Draycote Water is a reservoir and country park close to the village of Dunchurch,  approximately six kilometres from Rugby.  The reservoir is managed by Severn Trent.

The entrance is accessed from the A426, Southam Road, which leads to a Pay & Display car park.
A combination of tarmaced road and pathway runs around the reservoir providing an enjoyable five mile walk.

Draycote Water is particularly good for over-wintering wildfowl,  with the Great Northern Diver, Slavonian & Black-necked Grebes,  and Smew being frequent visitors.  A large Gull roost forms from August continuing through the winter months. There is a hide in ‘Toft Bay’ which is situated close to a feeding station giving the opportunity for close-up views and photographs of the finch and tit family;  look out for Redpolls and Siskins during the winter months.  It is a good place for bird watching during the spring and autumn migration and quite often attracts rare vagrants. 

Watlington Hill

Watlington Hill is part of the Chilterns escarpment and owned by the National Trust.  There is a 1½ mile circular walk providing far reaching views at the top of the hill.

Directions -  approximately 5 miles south of junction 6, M40, take the road to Christmas Common off the B4009. 

It is a very good site to watch and photograph Red Kites  The grassland is kept well cropped by the local population of rabbits,  which along with the areas of scrub and surrounding woodland makes the site ideal habitat for butterflies.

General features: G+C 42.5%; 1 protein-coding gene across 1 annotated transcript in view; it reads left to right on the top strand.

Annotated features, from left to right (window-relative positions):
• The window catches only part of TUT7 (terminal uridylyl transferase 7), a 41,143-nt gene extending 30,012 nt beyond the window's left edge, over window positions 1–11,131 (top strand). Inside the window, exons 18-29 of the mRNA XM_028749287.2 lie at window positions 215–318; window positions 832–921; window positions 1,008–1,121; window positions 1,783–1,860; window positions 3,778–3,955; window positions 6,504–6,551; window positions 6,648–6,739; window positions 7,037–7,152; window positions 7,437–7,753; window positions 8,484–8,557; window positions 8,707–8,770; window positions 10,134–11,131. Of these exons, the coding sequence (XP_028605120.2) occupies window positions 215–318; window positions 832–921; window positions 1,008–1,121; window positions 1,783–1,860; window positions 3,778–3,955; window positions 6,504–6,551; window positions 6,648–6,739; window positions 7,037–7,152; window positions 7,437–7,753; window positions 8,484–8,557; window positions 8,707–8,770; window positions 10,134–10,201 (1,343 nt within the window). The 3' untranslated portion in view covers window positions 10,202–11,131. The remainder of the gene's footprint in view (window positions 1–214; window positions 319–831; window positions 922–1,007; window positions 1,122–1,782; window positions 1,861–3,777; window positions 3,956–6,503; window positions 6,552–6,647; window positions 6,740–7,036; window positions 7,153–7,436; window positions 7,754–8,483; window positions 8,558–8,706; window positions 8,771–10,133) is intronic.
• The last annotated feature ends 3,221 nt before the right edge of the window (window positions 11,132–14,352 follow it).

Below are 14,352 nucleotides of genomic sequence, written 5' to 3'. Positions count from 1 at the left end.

Port Meadow

Port Meadow lies to the Northwest of the City of Oxford and is both a SSSI and scheduled monument.  It is the largest area of Common land in Oxford covering in excess of 400 acres. The River Thames runs along its Western perimeter..

The entrance closest to the better bird watching areas is to the South and accessed via Walton Well Road or Aristotle Lane.  Being nearer to the centre of Oxford beware of very heavy commuter traffic during the week.  There is a car park at the end of Walton Well Road.  Alternatively for those who enjoy a good walk the Meadows can be accessed from the Northern entrance in Godstow, Wolvercote, situated on the outskirts of the City. 

There is unrestricted access to the whole site but please note Commoners still exercise their grazing rights. The winter floods attract large flocks of wildfowl and a good variety/number of waders. It is also a good site for migrating birds; gulls and terns.  For reasonable views a spotting scope is essential as the Meadow is quite a large open area offering very little in the way of cover.  

Dix Pit - Stanton Harcourt

Dix Pit, Stanton Harcourt is just over 4 miles from the village of Eynsham.  The Pit is part of the Lower Windrush Valley Complex. 

Directions - from the A40 Eynsham roundabout take the B4449 heading towards the villages of Sutton and Stanton Harcourt.  Continue on the B4449 past the village of Sutton and follow the directions to the Waste Disposal & Recycling Centre,  which is on the left.  After leaving the B4449 keep to the main Waste Disposal road that initially bears to the right.

As Dix Pit comes into view, on the left is a lay-by providing the initial viewing point.  A second viewing point is located at the end of the road on the left-hand side just beyond the entrance to the Waste Disposal Centre (the speed-humps between the two viewing points are on the severe side).

Due to its close proximity to active landfill areas it is very attractive to gulls particularly during the week when the tips are being worked.  It is also a good site for overwintering wildfowl.